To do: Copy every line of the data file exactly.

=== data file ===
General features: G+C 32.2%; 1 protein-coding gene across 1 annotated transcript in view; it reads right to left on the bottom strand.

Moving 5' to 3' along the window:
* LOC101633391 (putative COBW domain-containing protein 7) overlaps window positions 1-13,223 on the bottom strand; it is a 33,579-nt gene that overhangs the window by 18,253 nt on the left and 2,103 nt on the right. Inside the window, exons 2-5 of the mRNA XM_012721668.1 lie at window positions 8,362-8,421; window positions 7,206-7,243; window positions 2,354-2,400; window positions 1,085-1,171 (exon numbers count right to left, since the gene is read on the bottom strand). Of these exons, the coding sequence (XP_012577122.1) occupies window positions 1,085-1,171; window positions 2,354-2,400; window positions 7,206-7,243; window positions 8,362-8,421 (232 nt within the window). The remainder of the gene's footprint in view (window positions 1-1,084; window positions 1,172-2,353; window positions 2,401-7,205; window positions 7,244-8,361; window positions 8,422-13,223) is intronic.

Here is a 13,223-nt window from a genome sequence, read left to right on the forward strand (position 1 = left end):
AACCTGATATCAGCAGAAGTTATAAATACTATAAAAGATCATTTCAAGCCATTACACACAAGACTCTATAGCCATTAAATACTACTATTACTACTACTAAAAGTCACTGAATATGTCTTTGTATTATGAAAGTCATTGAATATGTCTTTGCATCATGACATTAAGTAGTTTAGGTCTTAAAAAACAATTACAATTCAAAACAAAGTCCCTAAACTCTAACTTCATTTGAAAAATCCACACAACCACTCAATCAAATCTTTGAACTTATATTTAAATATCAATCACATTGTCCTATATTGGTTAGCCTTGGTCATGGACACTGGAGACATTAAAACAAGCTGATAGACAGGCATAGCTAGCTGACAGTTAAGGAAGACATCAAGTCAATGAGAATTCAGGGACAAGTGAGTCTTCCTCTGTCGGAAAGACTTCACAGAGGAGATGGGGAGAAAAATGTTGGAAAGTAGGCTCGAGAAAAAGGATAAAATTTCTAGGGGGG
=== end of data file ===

General features: G+C 32.2%; 1 protein-coding gene across 1 annotated transcript in view; it reads right to left on the bottom strand.

Moving 5' to 3' along the window:
* LOC101633391 (putative COBW domain-containing protein 7) overlaps window positions 1-13,223 on the bottom strand; it is a 33,579-nt gene that overhangs the window by 18,253 nt on the left and 2,103 nt on the right. Inside the window, exons 2-5 of the mRNA XM_012721668.1 lie at window positions 8,362-8,421; window positions 7,206-7,243; window positions 2,354-2,400; window positions 1,085-1,171 (exon numbers count right to left, since the gene is read on the bottom strand). Of these exons, the coding sequence (XP_012577122.1) occupies window positions 1,085-1,171; window positions 2,354-2,400; window positions 7,206-7,243; window positions 8,362-8,421 (232 nt within the window). The remainder of the gene's footprint in view (window positions 1-1,084; window positions 1,172-2,353; window positions 2,401-7,205; window positions 7,244-8,361; window positions 8,422-13,223) is intronic.

Here is a 13,223-nt window from a genome sequence, read left to right on the forward strand (position 1 = left end):
AACCTGATATCAGCAGAAGTTATAAATACTATAAAAGATCATTTCAAGCCATTACACACAAGACTCTATAGCCATTAAATACTACTATTACTACTACTAAAAGTCACTGAATATGTCTTTGTATTATGAAAGTCATTGAATATGTCTTTGCATCATGACATTAAGTAGTTTAGGTCTTAAAAAACAATTACAATTCAAAACAAAGTCCCTAAACTCTAACTTCATTTGAAAAATCCACACAACCACTCAATCAAATCTTTGAACTTATATTTAAATATCAATCACATTGTCCTATATTGGTTAGCCTTGGTCATGGACACTGGAGACATTAAAACAAGCTGATAGACAGGCATAGCTAGCTGACAGTTAAGGAAGACATCAAGTCAATGAGAATTCAGGGACAAGTGAGTCTTCCTCTGTCGGAAAGACTTCACAGAGGAGATGGGGAGAAAAATGTTGGAAAGTAGGCTCGAGAAAAAGGATAAAATTTCTAGGGGGG